Community Forum top_calendar.gif top_members.gif top_faq.gif top_search.gif top_home.gif    

Go Back   Community Forum > The Internet Medical Journal > Editorials
User Name
FAQ Members List Calendar Search Today's Posts Mark Forums Read

Thread Tools Search this Thread Display Modes
Old September 24th, 2001, 11:44
sysadmin sysadmin is offline
Join Date: 2001
Posts: 1,085
1999.06.13 Ostrich Behavior by Medical Professionals

Medical professionals continue to ignore the risks -- and the benefits -- of online medicine. With news this last week that a young teenaged boy was able to buy Viagra online, perhaps those of us in the medical profession will heed our call to protect the public health.

Of particular interest is a pair of comments I received back from the editors of JAMA and the New England Journal of Medicine. In order to bring attention to the need for online standards and regulations for the practice of medicine, I wrote letters to the editor for both journals. Both replied back to me that the reviewers felt the topic wasn't of sufficient importance to be published! Here is the letter I sent on May 1, 1999 to the New England Journal of Medicine:



Letters to the Editor

New England Journal of Medicine

10 Shattuck St.

Boston, MA 02115


Thomas F. Heston, MD, FAAFP

Mountain Health Care

740 McKinley Avenue

Kellogg, ID 83837

To the editor:

Is it still correct to define primary care as a "hands-on" specialty? With the online pharmacies and medical clinics, Iím not so sure.

Historically, young males made up the bulk of internet users. This has been assumed to be the reason that pornography has flourished online. Thus, it is not surprising that when a medicine designed to enhance sexual performance became FDA approved, the climate was right for the emergence of online prescribing. For example, earlier this year I received an email solicitation urging me to join an affiliate program promoting sildenafil (Viagra). This affiliate program was similar to the one Amazon.Com used to build its internet empire. All I had to do, according to the advertisement, was place a banner on my website. I would then earn a commission anytime someone clicked on the banner and made a purchase. I was not sent this email because I am a doctor, but rather because I am a webmaster. Virtually anyone with a website can join in the Viagra bonanza!

Physicians need to insist upon standards and regulations for online medical clinics. Those of us who have dedicated our lives to helping others improve their health must address this very real danger. With this in mind, I propose the following three point plan as a starting point for our examination.

1. Online medical clinics that establish doctor-patient relationships can dispense medical information, but not medical advice. The health care providerís credentials shall be made easily accessible online, free of charge. These providers must clearly state their precise degree and field of expertise (e.g. medicine, psychology, or education).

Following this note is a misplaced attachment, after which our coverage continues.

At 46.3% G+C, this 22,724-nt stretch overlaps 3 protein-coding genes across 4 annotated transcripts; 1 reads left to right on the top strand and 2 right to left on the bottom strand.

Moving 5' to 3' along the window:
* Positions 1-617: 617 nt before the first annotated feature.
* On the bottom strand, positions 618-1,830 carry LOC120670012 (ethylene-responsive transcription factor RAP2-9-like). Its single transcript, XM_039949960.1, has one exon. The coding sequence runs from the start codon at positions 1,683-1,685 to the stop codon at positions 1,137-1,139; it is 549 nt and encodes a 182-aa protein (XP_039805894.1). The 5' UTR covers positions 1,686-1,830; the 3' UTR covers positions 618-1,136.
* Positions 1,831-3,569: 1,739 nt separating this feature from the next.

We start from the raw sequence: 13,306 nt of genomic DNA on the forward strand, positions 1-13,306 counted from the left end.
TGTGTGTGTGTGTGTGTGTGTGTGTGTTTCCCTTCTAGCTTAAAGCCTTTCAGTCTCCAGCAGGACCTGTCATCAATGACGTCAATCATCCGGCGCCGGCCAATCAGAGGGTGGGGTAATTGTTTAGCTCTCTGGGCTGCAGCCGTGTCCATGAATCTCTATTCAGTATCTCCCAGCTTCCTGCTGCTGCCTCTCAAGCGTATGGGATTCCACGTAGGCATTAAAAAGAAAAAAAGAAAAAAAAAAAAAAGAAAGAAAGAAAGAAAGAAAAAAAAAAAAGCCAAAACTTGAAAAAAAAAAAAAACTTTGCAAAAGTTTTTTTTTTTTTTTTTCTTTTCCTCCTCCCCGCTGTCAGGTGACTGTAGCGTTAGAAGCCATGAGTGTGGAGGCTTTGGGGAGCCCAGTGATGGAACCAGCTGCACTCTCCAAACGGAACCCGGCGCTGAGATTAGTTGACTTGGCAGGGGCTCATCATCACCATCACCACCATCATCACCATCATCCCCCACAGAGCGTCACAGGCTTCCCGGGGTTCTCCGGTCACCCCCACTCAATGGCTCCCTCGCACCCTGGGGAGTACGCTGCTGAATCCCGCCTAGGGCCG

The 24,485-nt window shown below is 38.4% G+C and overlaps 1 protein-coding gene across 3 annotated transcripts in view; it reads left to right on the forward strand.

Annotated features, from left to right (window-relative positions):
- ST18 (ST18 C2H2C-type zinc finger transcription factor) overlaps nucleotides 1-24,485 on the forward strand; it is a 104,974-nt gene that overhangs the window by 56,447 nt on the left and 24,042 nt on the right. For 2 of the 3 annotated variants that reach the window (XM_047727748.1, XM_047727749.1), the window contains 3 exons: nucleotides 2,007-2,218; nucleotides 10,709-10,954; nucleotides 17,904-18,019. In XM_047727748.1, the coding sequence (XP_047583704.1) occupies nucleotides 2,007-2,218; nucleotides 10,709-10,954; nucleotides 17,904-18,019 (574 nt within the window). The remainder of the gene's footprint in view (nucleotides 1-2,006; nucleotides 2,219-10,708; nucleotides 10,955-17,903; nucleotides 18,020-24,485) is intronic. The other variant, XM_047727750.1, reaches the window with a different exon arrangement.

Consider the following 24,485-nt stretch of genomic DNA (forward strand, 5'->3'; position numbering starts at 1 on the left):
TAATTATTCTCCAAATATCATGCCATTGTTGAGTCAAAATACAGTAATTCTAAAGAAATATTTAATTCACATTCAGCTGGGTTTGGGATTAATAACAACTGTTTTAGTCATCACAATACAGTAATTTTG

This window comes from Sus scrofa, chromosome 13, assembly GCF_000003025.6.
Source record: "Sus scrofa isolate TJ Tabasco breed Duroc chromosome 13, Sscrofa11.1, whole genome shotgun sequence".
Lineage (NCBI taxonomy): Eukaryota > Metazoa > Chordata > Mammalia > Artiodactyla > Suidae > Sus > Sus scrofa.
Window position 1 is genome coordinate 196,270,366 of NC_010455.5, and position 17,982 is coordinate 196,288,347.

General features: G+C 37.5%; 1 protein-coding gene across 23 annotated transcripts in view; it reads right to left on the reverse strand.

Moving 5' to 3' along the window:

2. Online prescribing should be forbidden both legally and ethically. A health care provider needs to examine the patient before prescribing, and be available to manage any side-effects.

3. A world-wide licensing program should be established to allow internet users to identify reputable sources of medical information, and allow physicians from any country to establish an online medical clinic.

The internet can be a tremendously useful tool to bring doctors closer to their patients, but primary care rests upon a personal, intimate, hands-on relationship. As physicians, we need to take a leadership role in establishing online standards and regulations.

Thomas F. Heston, MD, FAAFP
Reply With Quote

Thread Tools Search this Thread
Search this Thread:

Advanced Search
Display Modes

Posting Rules
You may not post new threads
You may not post replies
You may not post attachments
You may not edit your posts

vB code is On
Smilies are On
[IMG] code is Off
HTML code is On
Forum Jump

Similar Threads
Thread Thread Starter Forum Replies Last Post
Scientists Sue Federal Government for Blocking Medical Marijuana Research sysadmin News 0 July 22nd, 2004 15:08
2002.09.01 General Medical Pearls sysadmin News 0 December 12th, 2002 07:53
Confronting the New Health Care Crisis sysadmin News 0 August 14th, 2002 19:28
May 5 - May 11, 2002 sysadmin News 0 May 20th, 2002 16:06
April 28 - May 04, 2002 sysadmin News 0 May 20th, 2002 15:49

All times are GMT -8. The time now is 11:24.

Powered by: vBulletin Version 3.0.3
Copyright ©2000 - 2020, Jelsoft Enterprises Ltd.

Be careful about reading health books. You may die of a misprint.  
- Mark Twain (1835 - 1910)

We are committed to your good health. That means that while we provide editorial medical information, we must insist that you work with your own doctor in regards to your personal health issues. All content on Medjournal.Com is strictly editorial. It constitutes medical opinion, NOT ADVICE. We do not endorse or recommend the content of or the sites that are linked FROM or TO Use common sense by consulting with your doctor before making any lifestyle changes or other medical decisions based on the content of these web pages. Medjournal.Com and the Internet Medical Journal shall not be held liable for any errors in content, advertising, or for any actions taken in reliance thereon.